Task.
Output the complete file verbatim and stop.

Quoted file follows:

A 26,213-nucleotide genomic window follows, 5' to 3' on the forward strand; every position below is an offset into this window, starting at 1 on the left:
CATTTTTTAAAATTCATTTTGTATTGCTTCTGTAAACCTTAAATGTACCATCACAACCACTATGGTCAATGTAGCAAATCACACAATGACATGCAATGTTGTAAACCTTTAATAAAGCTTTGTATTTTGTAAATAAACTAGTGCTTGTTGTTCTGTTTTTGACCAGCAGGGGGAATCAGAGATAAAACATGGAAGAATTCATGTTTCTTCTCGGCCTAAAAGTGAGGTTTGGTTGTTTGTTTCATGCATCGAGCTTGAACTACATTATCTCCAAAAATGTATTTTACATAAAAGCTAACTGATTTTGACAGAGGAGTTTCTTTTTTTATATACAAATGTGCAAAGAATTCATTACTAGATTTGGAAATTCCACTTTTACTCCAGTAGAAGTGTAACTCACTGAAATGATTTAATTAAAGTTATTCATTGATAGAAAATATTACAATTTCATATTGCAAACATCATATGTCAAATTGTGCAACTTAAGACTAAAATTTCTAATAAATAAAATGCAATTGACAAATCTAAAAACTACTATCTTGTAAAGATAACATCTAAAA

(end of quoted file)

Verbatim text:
A 26,213-nucleotide genomic window follows, 5' to 3' on the forward strand; every position below is an offset into this window, starting at 1 on the left:
CATTTTTTAAAATTCATTTTGTATTGCTTCTGTAAACCTTAAATGTACCATCACAACCACTATGGTCAATGTAGCAAATCACACAATGACATGCAATGTTGTAAACCTTTAATAAAGCTTTGTATTTTGTAAATAAACTAGTGCTTGTTGTTCTGTTTTTGACCAGCAGGGGGAATCAGAGATAAAACATGGAAGAATTCATGTTTCTTCTCGGCCTAAAAGTGAGGTTTGGTTGTTTGTTTCATGCATCGAGCTTGAACTACATTATCTCCAAAAATGTATTTTACATAAAAGCTAACTGATTTTGACAGAGGAGTTTCTTTTTTTATATACAAATGTGCAAAGAATTCATTACTAGATTTGGAAATTCCACTTTTACTCCAGTAGAAGTGTAACTCACTGAAATGATTTAATTAAAGTTATTCATTGATAGAAAATATTACAATTTCATATTGCAAACATCATATGTCAAATTGTGCAACTTAAGACTAAAATTTCTAATAAATAAAATGCAATTGACAAATCTAAAAACTACTATCTTGTAAAGATAACATCTAAAA